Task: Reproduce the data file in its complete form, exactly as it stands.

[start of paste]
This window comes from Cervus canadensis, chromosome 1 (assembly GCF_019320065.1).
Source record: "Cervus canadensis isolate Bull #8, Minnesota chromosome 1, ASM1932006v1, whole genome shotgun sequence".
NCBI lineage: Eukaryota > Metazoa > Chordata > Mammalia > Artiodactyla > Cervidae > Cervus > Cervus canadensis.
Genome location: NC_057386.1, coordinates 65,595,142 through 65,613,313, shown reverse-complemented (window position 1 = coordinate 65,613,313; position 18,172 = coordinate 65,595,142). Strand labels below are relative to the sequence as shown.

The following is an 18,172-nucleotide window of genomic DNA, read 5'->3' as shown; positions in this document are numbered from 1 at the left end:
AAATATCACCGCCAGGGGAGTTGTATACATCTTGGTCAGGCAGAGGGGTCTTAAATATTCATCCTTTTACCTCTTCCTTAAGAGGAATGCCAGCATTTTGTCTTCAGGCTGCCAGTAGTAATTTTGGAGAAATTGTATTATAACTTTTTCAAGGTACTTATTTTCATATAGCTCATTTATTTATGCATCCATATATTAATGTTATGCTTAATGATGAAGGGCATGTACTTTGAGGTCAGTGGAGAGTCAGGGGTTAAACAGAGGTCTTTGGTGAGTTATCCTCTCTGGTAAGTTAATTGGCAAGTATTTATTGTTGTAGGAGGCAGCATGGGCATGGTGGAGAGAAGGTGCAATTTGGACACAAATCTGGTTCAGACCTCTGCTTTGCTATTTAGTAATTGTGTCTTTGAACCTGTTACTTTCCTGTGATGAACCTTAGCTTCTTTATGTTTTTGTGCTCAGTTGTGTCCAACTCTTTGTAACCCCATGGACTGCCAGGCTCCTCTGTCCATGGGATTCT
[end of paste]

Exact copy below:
This window comes from Cervus canadensis, chromosome 1 (assembly GCF_019320065.1).
Source record: "Cervus canadensis isolate Bull #8, Minnesota chromosome 1, ASM1932006v1, whole genome shotgun sequence".
NCBI lineage: Eukaryota > Metazoa > Chordata > Mammalia > Artiodactyla > Cervidae > Cervus > Cervus canadensis.
Genome location: NC_057386.1, coordinates 65,595,142 through 65,613,313, shown reverse-complemented (window position 1 = coordinate 65,613,313; position 18,172 = coordinate 65,595,142). Strand labels below are relative to the sequence as shown.

The following is an 18,172-nucleotide window of genomic DNA, read 5'->3' as shown; positions in this document are numbered from 1 at the left end:
AAATATCACCGCCAGGGGAGTTGTATACATCTTGGTCAGGCAGAGGGGTCTTAAATATTCATCCTTTTACCTCTTCCTTAAGAGGAATGCCAGCATTTTGTCTTCAGGCTGCCAGTAGTAATTTTGGAGAAATTGTATTATAACTTTTTCAAGGTACTTATTTTCATATAGCTCATTTATTTATGCATCCATATATTAATGTTATGCTTAATGATGAAGGGCATGTACTTTGAGGTCAGTGGAGAGTCAGGGGTTAAACAGAGGTCTTTGGTGAGTTATCCTCTCTGGTAAGTTAATTGGCAAGTATTTATTGTTGTAGGAGGCAGCATGGGCATGGTGGAGAGAAGGTGCAATTTGGACACAAATCTGGTTCAGACCTCTGCTTTGCTATTTAGTAATTGTGTCTTTGAACCTGTTACTTTCCTGTGATGAACCTTAGCTTCTTTATGTTTTTGTGCTCAGTTGTGTCCAACTCTTTGTAACCCCATGGACTGCCAGGCTCCTCTGTCCATGGGATTCT